Raised on her family's farms and imbued with the shrewd kitchen wisdom of her Southern grandmothers, it's no surprise that Inspired Eating's Lisa Turner embraced a deep respect for food and the land at an early age. In her column, Farm Food, Lisa celebrates the clean, simple beauty of food pulled straight from the ground.
This week: Lisa dotes on burstingly fresh blueberries.
Photo by Nicole Franzen; styled by Mariya Yufest
When I was small, my grandmothers would send my cousins and me out with big plastic pails to collect wild berries from the brambly patches surrounding the farm. Our reward: the rich, impossibly fragrant cobblers they’d bake for Sunday dinner. We would come home hours later, lugging our juicy cargo, our mouths and fingers stained purple from eating as many berries as we put in our pails. To this day, I can’t eat a berry without remembering those hot summer days in North Carolina, eating those sun-warmed fruits as fast as our little fingers could pick them.
Of course, back then it was of no consequence to me that berries are loaded with heart-protective antioxidants, or that they’re high in fiber and low on the glycemic index. Blueberries in particular protect the eyes and brain, and help regulate blood sugar.
But none of that mattered to me then and, truth be told, it’s only a small reason I’m still wild for berries. You will be, too, when you try these recipes.
Blueberry-Coconut Ice Cream
For a lighter, sorbet version, swap 1/3 cup white grape juice and the juice of one large lemon for the coconut milk. Or substitute strawberries for the blueberries in this recipe. You can also use honey or agave instead of sugar, but the sugar helps the ice cream freeze to a finer texture.
Makes about two pints
1 1/3 cups coconut milk
1/3 cup unrefined cane sugar
4 cups fresh blueberries (reserve 1/2 cup for garnish)
1/8 teaspoon salt
Toasted unsweetened coconut flakes for garnish
Fresh mint leaves for garnish
Fresh Berry Salsa
Serve this sweet and spicy salsa with homemade chips, or thin it with a small amount of olive oil for a fresh, fruity dressing.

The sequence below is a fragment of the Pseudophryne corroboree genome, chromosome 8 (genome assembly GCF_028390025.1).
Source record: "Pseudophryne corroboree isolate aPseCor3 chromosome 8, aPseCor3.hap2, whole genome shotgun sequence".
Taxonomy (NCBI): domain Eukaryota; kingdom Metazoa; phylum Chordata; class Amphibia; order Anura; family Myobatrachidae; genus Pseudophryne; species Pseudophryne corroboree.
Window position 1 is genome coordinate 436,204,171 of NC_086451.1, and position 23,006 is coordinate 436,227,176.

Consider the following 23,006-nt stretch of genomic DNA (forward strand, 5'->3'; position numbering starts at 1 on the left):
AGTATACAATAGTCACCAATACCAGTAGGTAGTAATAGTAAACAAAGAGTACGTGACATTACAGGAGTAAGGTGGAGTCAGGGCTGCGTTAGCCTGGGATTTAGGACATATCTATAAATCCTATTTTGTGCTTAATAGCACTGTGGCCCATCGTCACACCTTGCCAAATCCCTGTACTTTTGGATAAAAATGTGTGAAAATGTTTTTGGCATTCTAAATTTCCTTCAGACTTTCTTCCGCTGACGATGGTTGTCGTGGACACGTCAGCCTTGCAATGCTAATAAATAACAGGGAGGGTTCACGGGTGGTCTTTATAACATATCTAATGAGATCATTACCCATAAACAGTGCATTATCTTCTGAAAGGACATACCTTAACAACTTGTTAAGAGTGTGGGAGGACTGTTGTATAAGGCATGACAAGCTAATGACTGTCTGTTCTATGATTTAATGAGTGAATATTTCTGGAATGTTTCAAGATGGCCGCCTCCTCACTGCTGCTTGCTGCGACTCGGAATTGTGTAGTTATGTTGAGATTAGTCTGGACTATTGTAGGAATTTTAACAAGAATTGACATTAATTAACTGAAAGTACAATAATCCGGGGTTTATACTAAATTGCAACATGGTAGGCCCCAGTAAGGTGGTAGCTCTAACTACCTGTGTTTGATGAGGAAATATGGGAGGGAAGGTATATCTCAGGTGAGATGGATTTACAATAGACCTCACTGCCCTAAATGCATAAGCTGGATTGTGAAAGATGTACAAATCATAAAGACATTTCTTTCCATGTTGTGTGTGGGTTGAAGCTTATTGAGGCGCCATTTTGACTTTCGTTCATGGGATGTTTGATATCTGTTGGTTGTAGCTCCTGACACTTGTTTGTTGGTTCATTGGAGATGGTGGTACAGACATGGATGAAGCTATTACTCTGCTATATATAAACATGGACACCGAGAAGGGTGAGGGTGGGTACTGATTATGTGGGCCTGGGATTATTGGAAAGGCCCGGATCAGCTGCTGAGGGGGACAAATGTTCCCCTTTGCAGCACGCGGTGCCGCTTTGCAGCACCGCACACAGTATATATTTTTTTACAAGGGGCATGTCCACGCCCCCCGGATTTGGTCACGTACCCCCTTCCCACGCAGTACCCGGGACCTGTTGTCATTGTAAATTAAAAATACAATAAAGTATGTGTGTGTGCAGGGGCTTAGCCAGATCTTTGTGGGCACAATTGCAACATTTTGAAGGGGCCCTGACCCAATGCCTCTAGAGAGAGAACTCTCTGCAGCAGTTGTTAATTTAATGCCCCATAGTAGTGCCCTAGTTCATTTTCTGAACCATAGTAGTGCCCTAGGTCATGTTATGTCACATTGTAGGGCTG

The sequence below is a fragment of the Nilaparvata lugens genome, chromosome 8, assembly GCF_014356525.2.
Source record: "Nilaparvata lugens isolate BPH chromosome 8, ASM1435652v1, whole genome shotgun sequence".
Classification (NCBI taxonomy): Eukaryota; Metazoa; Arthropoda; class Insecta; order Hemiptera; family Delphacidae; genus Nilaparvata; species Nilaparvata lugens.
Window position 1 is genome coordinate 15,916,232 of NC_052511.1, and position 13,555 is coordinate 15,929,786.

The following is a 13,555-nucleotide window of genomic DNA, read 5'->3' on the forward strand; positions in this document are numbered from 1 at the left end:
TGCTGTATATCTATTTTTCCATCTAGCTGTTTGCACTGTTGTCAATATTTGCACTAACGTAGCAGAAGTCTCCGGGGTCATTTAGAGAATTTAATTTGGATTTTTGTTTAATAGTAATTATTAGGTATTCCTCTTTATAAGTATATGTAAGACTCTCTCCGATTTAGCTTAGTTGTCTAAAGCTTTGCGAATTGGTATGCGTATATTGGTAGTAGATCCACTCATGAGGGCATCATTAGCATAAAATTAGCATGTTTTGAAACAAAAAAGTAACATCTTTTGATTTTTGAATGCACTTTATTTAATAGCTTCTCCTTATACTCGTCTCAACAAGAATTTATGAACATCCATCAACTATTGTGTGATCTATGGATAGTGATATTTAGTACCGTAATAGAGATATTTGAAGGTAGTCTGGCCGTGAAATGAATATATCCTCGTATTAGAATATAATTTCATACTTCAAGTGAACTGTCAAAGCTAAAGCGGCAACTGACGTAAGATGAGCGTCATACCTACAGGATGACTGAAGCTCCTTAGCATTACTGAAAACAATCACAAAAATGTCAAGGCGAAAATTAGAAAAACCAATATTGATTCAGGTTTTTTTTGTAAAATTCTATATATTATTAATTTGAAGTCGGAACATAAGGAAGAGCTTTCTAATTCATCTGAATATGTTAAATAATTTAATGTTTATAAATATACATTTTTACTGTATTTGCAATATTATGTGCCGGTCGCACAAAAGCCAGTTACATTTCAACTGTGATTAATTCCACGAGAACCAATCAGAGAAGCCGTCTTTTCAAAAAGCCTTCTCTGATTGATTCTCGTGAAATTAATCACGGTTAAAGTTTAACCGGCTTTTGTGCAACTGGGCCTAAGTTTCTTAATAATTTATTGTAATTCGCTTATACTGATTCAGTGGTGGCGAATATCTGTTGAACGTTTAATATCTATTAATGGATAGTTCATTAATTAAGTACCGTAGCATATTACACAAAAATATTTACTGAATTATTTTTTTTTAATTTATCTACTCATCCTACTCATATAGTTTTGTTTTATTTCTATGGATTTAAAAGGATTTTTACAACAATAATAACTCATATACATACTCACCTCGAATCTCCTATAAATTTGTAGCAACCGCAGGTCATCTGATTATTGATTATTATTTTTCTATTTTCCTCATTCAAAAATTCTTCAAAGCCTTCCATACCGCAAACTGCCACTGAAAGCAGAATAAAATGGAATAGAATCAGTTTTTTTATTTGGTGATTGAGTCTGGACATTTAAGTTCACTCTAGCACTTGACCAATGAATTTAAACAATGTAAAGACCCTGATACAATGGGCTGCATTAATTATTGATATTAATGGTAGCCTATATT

Makes 1 1/2 cups
1 small serrano pepper, seeded and finely minced
3/4 cup blueberries, chopped small
1/2 cup coarsely chopped strawberries, raspberries and/or blackberries
1/4 cup minced red onion
2 tablespoons minced cilantro
1 tablespoon fresh lime juice
Vegan Almond-Berry Tarts
This creamy filling is completely dairy free, but as rich and lush as a traditional custard. You can make a more standard, glossy berry topping for these lovely little treats by mixing berry preserves with a bit of water, heating until warm, and brushing over the tops.
Makes six 4-inch tarts
1 cup whole-wheat flour
1/2 cup almond flour (not almond meal)
1/3 cup turbinado sugar
Dash of salt
1/2 cup vegan shortening, cold
1 cup coconut milk
1/2 vanilla bean, split lengthwise
3 tablespoons raw, unfiltered honey
1 tablespoon arrowroot
1 pint blueberries
1/2 cup slivered almonds, toasted
Like this post? See Lisa's previous topic: Giddy for Green Garlic.
Lisa is a food writer, cooking instructor, nutrition consultant, and Psychology of Eating coach in Boulder. She's written five books and hundreds of recipes and articles for national and local magazines; developed the Inspired Eats iPhone app; and co-founded Boulder Soup Works. In her consulting business, Inspired Eating, she works with individual clients, groups, and corporations to help them create healthy eating patterns.